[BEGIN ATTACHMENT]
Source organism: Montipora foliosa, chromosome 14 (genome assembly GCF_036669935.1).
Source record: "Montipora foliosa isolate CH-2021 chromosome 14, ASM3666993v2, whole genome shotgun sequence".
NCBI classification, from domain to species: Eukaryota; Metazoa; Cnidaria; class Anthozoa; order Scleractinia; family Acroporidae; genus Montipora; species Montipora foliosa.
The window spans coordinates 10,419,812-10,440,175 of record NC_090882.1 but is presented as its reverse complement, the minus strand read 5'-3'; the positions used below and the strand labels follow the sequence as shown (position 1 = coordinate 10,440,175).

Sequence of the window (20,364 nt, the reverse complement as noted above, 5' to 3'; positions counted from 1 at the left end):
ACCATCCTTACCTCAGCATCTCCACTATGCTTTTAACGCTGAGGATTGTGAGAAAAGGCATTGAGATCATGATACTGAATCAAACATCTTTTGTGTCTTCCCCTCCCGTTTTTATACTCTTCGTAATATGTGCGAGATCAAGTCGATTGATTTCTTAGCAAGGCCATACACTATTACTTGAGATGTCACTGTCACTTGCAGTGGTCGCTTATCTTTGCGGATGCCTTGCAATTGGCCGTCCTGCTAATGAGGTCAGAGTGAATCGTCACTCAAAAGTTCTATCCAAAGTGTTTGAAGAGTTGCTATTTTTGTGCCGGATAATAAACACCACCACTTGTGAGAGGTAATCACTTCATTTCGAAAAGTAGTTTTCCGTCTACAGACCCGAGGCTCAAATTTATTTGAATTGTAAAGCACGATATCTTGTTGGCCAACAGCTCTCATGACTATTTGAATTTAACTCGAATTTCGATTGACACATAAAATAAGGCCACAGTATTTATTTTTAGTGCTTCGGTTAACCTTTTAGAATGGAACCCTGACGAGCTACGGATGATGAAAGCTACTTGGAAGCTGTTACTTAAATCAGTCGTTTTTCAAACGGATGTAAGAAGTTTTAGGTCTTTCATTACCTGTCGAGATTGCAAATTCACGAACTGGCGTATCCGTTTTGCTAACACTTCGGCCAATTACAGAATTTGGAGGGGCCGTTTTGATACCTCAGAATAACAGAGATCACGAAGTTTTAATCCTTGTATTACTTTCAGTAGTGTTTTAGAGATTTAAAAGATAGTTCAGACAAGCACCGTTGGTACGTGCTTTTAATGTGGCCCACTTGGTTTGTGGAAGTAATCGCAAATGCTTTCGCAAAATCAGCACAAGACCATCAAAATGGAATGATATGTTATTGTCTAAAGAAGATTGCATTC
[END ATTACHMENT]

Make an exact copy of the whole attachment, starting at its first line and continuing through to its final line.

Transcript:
Source organism: Montipora foliosa, chromosome 14 (genome assembly GCF_036669935.1).
Source record: "Montipora foliosa isolate CH-2021 chromosome 14, ASM3666993v2, whole genome shotgun sequence".
NCBI classification, from domain to species: Eukaryota; Metazoa; Cnidaria; class Anthozoa; order Scleractinia; family Acroporidae; genus Montipora; species Montipora foliosa.
The window spans coordinates 10,419,812-10,440,175 of record NC_090882.1 but is presented as its reverse complement, the minus strand read 5'-3'; the positions used below and the strand labels follow the sequence as shown (position 1 = coordinate 10,440,175).

Sequence of the window (20,364 nt, the reverse complement as noted above, 5' to 3'; positions counted from 1 at the left end):
ACCATCCTTACCTCAGCATCTCCACTATGCTTTTAACGCTGAGGATTGTGAGAAAAGGCATTGAGATCATGATACTGAATCAAACATCTTTTGTGTCTTCCCCTCCCGTTTTTATACTCTTCGTAATATGTGCGAGATCAAGTCGATTGATTTCTTAGCAAGGCCATACACTATTACTTGAGATGTCACTGTCACTTGCAGTGGTCGCTTATCTTTGCGGATGCCTTGCAATTGGCCGTCCTGCTAATGAGGTCAGAGTGAATCGTCACTCAAAAGTTCTATCCAAAGTGTTTGAAGAGTTGCTATTTTTGTGCCGGATAATAAACACCACCACTTGTGAGAGGTAATCACTTCATTTCGAAAAGTAGTTTTCCGTCTACAGACCCGAGGCTCAAATTTATTTGAATTGTAAAGCACGATATCTTGTTGGCCAACAGCTCTCATGACTATTTGAATTTAACTCGAATTTCGATTGACACATAAAATAAGGCCACAGTATTTATTTTTAGTGCTTCGGTTAACCTTTTAGAATGGAACCCTGACGAGCTACGGATGATGAAAGCTACTTGGAAGCTGTTACTTAAATCAGTCGTTTTTCAAACGGATGTAAGAAGTTTTAGGTCTTTCATTACCTGTCGAGATTGCAAATTCACGAACTGGCGTATCCGTTTTGCTAACACTTCGGCCAATTACAGAATTTGGAGGGGCCGTTTTGATACCTCAGAATAACAGAGATCACGAAGTTTTAATCCTTGTATTACTTTCAGTAGTGTTTTAGAGATTTAAAAGATAGTTCAGACAAGCACCGTTGGTACGTGCTTTTAATGTGGCCCACTTGGTTTGTGGAAGTAATCGCAAATGCTTTCGCAAAATCAGCACAAGACCATCAAAATGGAATGATATGTTATTGTCTAAAGAAGATTGCATTC